1939: The 25 Club is established in the home of Lillian Reese
The 25 Club began with a meeting of eight women in the home of Lillian Reese on September 21, 1939. Eight women, all of whom usually gathered for afternoon tea and a game of bridge, would catch Lillian Reese’s infectious enthusiasm about supporting infant care. This group grew quickly and on the afternoon of September 21, 1939, Mrs.Reese gathered together twenty-four prominent women to organize a new charity club.
She asked them to listen to a presentation by researcher Dr. Murray Ferderber. The purpose of his presentation was to ask this newly formed club to subsidize an attending physician in the fever-therapy department of Children’s Hospital.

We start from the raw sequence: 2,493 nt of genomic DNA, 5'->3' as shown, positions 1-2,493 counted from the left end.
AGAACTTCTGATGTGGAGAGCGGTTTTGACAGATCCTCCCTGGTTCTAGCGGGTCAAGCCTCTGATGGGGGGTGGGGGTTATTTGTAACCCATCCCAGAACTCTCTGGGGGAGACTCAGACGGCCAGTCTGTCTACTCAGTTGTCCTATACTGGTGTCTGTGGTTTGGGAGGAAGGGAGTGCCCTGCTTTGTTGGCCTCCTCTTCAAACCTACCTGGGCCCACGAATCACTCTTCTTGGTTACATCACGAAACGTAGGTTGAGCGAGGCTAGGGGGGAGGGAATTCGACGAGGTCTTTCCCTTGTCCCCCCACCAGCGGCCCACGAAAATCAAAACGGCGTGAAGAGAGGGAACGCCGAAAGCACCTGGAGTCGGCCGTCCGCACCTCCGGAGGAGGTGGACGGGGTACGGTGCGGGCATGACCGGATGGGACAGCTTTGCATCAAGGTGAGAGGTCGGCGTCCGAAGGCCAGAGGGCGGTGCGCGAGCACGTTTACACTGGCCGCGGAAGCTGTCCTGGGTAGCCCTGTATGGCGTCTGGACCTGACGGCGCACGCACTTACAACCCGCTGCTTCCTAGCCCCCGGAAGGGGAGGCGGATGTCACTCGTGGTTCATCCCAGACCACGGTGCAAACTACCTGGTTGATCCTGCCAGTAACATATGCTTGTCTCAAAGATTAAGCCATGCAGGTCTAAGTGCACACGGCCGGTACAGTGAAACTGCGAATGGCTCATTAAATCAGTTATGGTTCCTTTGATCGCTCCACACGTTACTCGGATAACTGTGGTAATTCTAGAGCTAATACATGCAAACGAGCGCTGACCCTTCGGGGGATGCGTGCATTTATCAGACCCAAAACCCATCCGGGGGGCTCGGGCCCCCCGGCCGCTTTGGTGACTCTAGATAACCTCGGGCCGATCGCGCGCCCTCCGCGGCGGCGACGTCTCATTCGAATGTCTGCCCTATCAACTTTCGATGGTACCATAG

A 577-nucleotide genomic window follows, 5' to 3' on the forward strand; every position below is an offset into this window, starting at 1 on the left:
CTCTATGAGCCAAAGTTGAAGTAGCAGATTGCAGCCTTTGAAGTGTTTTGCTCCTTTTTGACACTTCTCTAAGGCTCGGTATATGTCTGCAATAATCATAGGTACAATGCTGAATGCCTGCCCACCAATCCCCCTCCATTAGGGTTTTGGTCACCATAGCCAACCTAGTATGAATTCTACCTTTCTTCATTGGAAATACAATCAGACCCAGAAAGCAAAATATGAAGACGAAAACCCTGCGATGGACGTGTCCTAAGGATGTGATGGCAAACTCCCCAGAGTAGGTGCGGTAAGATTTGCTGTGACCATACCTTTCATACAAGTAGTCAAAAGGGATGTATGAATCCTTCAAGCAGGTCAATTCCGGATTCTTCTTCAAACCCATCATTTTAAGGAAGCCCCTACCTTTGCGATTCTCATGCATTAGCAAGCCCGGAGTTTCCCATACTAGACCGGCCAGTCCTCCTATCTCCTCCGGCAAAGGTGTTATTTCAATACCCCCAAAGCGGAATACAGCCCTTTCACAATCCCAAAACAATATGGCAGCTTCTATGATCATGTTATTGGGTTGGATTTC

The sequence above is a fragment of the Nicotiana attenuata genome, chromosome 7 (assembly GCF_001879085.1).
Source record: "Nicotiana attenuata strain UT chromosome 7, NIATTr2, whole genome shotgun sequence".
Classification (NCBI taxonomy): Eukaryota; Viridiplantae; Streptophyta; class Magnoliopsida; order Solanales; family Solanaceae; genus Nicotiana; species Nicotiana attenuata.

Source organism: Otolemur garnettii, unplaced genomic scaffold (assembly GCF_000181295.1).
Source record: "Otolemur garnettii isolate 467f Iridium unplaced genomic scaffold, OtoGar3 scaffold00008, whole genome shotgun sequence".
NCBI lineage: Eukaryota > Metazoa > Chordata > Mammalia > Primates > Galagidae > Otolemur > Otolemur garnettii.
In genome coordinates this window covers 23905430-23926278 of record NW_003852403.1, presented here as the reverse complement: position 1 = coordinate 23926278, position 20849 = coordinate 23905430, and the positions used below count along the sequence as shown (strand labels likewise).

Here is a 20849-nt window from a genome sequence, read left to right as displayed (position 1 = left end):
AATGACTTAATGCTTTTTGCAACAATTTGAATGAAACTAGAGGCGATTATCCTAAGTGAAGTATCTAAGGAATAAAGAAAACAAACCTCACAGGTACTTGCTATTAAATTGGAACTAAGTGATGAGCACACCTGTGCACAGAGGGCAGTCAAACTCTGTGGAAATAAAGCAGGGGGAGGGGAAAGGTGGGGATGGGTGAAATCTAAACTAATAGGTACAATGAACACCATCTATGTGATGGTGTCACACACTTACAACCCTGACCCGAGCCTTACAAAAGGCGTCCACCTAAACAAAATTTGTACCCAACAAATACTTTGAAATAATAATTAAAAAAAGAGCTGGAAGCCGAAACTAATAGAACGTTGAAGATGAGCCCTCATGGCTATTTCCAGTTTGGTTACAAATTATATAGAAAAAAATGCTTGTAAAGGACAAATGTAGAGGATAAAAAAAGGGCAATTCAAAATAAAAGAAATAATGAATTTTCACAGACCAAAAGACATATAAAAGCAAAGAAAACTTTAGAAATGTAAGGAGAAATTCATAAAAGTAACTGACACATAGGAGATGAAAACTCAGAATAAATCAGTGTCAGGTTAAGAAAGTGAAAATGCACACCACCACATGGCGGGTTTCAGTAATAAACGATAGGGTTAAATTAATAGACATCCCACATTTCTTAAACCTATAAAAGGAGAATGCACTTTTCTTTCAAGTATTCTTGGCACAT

This new charity club derived its name, The Twenty-Five Club, from the 24 women, with Lillian being the 25th; who came to Lillian’s apartment that day to hear Dr. Ferderber’s presentation.
The Club formed a strictly limited membership of twenty-five women, who were required to work on all the designated special projects. At their monthly bridge parties, each member would make a contribution that would be donated to an attending physician in the Fever Therapy Department of Children’s Hospital.
Their first project was to pay the salaries for special doctors as well as buy the necessary equipment needed to study RH Blood Factor. For the next few years, they financed different studies including infant brain structure, the thyroid, and the stomach and intestinal track.